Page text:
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Kennedy's Death Signals Political Change07:10
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This was a year of great political change for Massachusetts. It marked the end of the Kennedy dynasty that began when John F. Kennedy first won a seat in Congress in 1946. With the death of Ted Kennedy, Massachusetts lost its most powerful advocate in Washington.

WBUR's political reporter, Fred Thys, recently sat down with Bob Oakes to discuss the transformed landscape.

Though Long Expected, Kennedy's Death Locked Mass. In Grief

The morning we learned of the death of Ted Kennedy, I walked out of my house and I started talking to people at the coffee shop, at the gas station, folks getting ready to go to work at the train station. My biggest shock was to hear how many people here in Massachusetts, even on the day he died, had no kind words for Ted Kennedy.

But they were definitely a minority. Overwhelmingly, the great majority of people felt a great outpouring of emotion and a great sense of loss.

He was remarkable. He could have been anything and loafed all his life, but he was a man who really respected people. Respected people.
- Jack Cantor, who traveled from Belmont to the Kennedy Library in Dorchester

It was amazing to see how many people lined the streets the day that the Kennedy family held a procession through Boston when Kennedy's body traveled from the compound in Hyannisport to the Kennedy Library to lie in repose, and also to see the political intelligence of the Kennedy family in their response to the crowds: they waved and smiled, and at the Kennedy Library, they came out to talk to the people in line, introduced themselves, thanked people for coming, and posed for pictures with the mourners.

The Kennedys acknowledged that the outpouring was not about them, but about the people who turned out to pay their respects.

Kennedy's Funeral Drew Dignitaries, Four Presidents

The most moving moment of all, to me, was not when any dignitary spoke, but when Ted Kennedy, Jr. talked about his father in his eulogy.

When he was 12, Senator Kennedy's son was diagnosed with bone cancer. A few months later, he was struggling with an artificial leg, and his dad insisted that they go sledding.

The hill was very slick, and as I struggled to walk I slipped and I fell on the ice, and I started to cry, and I said, 'I can't do this! I'll never be able to climb up that hill!' And he lifted me up in his strong, gentle arms, and said something I will never forget. He said: 'I know you can do it! There is nothing that you can't do. We're going to climb that hill together, even if it takes us all day.' Sure enough, he held me around my waist, and we slowly made it to the top.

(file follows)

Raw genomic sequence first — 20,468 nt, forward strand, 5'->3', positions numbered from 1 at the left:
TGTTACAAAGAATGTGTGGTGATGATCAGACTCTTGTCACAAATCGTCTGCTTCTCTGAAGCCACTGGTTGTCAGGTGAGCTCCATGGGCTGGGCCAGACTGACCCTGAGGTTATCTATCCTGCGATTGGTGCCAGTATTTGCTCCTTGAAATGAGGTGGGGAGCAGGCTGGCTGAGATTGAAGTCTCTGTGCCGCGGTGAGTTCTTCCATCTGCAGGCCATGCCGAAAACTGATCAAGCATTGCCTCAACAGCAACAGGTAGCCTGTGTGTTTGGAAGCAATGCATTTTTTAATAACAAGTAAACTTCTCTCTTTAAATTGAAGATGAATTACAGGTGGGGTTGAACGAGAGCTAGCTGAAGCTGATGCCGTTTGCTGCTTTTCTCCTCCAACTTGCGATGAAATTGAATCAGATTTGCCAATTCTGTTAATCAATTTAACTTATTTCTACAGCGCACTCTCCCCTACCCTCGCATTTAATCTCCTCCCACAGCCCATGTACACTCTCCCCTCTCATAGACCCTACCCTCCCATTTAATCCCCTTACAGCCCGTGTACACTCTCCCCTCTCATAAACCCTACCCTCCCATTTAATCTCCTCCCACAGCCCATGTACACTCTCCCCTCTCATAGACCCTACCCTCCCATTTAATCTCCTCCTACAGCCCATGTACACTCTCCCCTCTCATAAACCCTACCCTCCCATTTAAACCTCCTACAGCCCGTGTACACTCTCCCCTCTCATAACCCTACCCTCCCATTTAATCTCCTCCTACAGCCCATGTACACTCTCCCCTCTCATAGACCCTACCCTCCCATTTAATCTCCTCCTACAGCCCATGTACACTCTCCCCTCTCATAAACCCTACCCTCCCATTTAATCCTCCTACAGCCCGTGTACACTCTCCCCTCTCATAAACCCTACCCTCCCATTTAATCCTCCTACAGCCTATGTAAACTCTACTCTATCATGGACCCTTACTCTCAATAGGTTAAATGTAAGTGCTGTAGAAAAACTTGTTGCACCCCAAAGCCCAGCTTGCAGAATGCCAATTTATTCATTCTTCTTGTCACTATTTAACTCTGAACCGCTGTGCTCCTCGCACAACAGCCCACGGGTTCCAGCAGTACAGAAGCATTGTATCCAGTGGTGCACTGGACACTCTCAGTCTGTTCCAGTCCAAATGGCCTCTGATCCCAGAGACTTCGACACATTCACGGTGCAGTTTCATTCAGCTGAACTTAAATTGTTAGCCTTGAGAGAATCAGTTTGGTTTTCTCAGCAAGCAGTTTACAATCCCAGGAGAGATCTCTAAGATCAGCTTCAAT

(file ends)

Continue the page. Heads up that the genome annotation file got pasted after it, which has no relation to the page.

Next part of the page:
- Ted Kennedy Jr.

By The Next Week, The Succession Race Was On

Within days [of Kennedy's funeral], Gov. Deval Patrick scheduled an election and Attorney General Martha Coakley took out her nomination papers.

But she was alone in the field for a week or so, because all the others waited to see if one of the Kennedy's would jump in the race. It was not until after Labor Day, when Joe Kennedy said he would not run for his uncle's seat, that other candidates announced that they would run.

Though we never did see [significant political figures], like we expected. Only one Congressman, Mike Capuano, decided to run, and all the others decided to stay in the House. City Year co-founder Alan Khazei and Celtics co-owner Steve Pagliuca rounded out the Democratic field.

On the Republican side, Andy Card, a former Bush Administration Chief of Staff, also decided to stay out of the race, leaving the field for State Sen. Scott Brown, essentially.

Legislature Gives Gov. Deval Patrick The Power To Appoint Interim Senator

When you think about the momentous change legislation that's pending in the Congress today, Massachusetts needs two voices.
- Gov. Deval Patrick

And from the Democrats' perspective, the governor turned out to be right. The interim Senator, Paul Kirk, was the 60th vote on Christmas Eve when the Senate passed its version of the historic reform of health care that Ted Kennedy fought so long for.

Coakley Emerges From Rapid Primary, Could Be State's First Female Senator

Women and women fund-raisers were a big factor in Coakley's head start in the primary race. She raised a lot of money through Emily's List, an organization that seeks to place women who support legalized abortion in office.

Coakley Faces Brown, independent Libertarian Joseph Kennedy In Jan. 19 Election

We've already heard Scott Brown complaining that Coakley is absent from the race, because he wants some attention, obviously. He is going to have even less time to get the voters' attention than Coakley's Democratic opponents had.  [Coakley is still the frontrunner], as much as Brown is going to try and change the dynamic.

This program aired on December 31, 2009.

Fred Thys Twitter Reporter
Fred Thys reports on politics and higher education for WBUR.

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